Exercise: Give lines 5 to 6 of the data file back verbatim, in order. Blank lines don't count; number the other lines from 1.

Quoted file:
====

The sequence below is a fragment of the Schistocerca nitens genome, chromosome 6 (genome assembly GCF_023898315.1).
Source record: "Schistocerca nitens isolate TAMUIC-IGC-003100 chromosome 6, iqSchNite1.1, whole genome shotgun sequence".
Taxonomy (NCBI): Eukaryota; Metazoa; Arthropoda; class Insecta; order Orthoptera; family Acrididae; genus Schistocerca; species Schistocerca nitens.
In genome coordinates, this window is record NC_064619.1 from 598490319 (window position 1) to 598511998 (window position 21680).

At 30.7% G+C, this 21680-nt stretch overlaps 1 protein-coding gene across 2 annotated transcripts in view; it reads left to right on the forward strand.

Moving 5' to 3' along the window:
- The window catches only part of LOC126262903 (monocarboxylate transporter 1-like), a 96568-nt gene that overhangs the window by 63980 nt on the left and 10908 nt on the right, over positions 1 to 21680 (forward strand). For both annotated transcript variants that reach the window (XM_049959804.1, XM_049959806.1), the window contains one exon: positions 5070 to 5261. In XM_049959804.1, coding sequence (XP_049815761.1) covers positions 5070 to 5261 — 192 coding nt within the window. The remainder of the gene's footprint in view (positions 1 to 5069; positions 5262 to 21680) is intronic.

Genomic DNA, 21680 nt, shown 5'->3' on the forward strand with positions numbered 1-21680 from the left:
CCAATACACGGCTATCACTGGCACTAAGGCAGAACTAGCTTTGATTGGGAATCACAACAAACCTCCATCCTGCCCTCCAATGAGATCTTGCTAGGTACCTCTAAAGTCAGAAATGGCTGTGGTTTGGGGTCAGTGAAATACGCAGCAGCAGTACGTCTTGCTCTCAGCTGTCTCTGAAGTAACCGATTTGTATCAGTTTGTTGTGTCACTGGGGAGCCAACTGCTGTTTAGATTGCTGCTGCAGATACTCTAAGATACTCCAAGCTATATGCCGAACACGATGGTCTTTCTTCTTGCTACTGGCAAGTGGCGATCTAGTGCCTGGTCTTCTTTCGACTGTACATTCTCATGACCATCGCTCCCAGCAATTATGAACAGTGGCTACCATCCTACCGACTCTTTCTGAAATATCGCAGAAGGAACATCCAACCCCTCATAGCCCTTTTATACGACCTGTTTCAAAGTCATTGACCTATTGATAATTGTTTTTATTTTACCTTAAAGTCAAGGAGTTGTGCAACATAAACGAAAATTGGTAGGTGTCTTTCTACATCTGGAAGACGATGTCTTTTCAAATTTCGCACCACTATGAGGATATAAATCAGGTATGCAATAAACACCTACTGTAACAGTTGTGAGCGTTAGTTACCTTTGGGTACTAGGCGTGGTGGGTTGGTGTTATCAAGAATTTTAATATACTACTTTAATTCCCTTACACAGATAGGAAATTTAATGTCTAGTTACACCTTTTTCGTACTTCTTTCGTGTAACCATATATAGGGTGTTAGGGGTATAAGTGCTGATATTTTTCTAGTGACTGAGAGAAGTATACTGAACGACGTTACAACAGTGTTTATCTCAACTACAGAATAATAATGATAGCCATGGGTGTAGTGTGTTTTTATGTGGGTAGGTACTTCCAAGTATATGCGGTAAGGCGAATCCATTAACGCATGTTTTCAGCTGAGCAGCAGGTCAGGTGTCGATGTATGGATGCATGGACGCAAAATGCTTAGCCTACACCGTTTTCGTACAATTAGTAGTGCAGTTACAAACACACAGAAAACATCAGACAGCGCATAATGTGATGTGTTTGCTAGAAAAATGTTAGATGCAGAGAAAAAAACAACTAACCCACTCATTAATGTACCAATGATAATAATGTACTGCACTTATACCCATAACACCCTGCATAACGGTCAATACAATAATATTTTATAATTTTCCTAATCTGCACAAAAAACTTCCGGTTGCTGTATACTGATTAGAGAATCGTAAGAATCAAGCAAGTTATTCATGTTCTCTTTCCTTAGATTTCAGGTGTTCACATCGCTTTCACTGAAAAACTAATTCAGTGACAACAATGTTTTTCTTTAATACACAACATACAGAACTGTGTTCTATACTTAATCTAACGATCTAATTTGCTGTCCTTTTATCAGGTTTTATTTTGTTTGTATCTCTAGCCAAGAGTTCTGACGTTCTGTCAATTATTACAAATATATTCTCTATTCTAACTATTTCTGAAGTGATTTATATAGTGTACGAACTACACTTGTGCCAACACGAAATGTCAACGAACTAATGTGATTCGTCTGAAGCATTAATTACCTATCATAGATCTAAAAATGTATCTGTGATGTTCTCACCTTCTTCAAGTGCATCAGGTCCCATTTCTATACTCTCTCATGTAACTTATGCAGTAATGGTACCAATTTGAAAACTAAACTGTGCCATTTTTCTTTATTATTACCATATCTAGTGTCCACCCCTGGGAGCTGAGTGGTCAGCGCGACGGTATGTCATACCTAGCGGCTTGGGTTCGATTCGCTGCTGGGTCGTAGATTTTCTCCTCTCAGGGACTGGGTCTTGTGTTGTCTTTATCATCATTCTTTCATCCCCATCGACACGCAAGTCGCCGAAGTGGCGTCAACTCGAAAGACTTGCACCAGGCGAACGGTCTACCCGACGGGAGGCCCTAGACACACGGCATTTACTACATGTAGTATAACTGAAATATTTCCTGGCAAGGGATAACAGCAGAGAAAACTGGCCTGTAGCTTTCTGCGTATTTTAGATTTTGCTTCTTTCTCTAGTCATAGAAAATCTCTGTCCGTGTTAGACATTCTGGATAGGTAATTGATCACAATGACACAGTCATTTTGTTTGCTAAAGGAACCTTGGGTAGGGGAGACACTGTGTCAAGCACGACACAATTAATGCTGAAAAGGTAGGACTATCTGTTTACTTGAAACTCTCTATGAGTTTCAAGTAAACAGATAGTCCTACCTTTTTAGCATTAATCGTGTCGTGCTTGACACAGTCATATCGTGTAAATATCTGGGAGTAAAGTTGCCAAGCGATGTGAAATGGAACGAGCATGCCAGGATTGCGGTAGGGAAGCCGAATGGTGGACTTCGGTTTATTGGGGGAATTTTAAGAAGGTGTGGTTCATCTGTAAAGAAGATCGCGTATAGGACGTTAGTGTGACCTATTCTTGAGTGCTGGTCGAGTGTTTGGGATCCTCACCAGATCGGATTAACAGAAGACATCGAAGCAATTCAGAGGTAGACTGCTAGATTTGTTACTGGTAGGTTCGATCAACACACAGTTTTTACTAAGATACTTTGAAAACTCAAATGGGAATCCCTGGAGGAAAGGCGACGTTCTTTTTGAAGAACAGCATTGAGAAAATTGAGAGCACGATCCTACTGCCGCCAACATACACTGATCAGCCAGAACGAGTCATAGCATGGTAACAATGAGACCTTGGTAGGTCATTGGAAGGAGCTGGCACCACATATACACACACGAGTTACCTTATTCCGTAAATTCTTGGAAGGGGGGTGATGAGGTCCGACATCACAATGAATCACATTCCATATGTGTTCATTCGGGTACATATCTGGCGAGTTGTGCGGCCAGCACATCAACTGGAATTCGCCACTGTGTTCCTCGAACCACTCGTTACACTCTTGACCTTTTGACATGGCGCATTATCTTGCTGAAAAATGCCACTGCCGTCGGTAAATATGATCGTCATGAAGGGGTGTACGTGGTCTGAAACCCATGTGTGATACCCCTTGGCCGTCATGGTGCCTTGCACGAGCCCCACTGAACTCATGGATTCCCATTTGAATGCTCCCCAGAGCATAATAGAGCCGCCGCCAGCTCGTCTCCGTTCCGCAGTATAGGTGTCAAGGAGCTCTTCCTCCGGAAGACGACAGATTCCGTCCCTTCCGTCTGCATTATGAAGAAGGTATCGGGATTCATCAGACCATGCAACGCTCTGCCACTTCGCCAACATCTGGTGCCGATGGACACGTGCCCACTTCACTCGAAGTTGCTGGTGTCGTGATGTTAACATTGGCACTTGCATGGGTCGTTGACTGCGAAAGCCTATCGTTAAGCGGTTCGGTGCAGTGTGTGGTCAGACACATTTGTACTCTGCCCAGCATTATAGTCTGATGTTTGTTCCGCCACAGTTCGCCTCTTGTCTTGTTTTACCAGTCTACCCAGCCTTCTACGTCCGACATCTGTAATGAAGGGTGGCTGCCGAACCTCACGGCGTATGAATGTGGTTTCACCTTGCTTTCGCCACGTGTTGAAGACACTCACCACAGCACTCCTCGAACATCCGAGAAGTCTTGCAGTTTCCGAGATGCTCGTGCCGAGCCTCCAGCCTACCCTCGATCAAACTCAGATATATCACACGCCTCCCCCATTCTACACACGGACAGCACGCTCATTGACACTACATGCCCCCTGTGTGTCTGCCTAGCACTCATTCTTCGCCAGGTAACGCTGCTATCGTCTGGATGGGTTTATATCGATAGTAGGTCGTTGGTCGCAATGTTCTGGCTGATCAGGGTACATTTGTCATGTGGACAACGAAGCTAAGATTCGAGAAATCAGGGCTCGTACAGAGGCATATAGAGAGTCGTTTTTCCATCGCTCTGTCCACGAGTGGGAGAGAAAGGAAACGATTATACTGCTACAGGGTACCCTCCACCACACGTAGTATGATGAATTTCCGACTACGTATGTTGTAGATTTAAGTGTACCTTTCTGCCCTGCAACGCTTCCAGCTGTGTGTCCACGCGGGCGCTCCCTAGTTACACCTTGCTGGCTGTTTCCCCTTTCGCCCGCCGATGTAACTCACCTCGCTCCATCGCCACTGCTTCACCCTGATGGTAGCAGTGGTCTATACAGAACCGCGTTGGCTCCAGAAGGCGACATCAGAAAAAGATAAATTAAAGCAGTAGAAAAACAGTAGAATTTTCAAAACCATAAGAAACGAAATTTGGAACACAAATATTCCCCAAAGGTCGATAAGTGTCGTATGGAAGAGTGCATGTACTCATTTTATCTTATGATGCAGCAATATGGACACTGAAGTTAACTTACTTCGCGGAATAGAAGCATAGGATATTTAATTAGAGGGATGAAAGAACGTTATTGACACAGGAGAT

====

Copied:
At 30.7% G+C, this 21680-nt stretch overlaps 1 protein-coding gene across 2 annotated transcripts in view; it reads left to right on the forward strand.

Moving 5' to 3' along the window: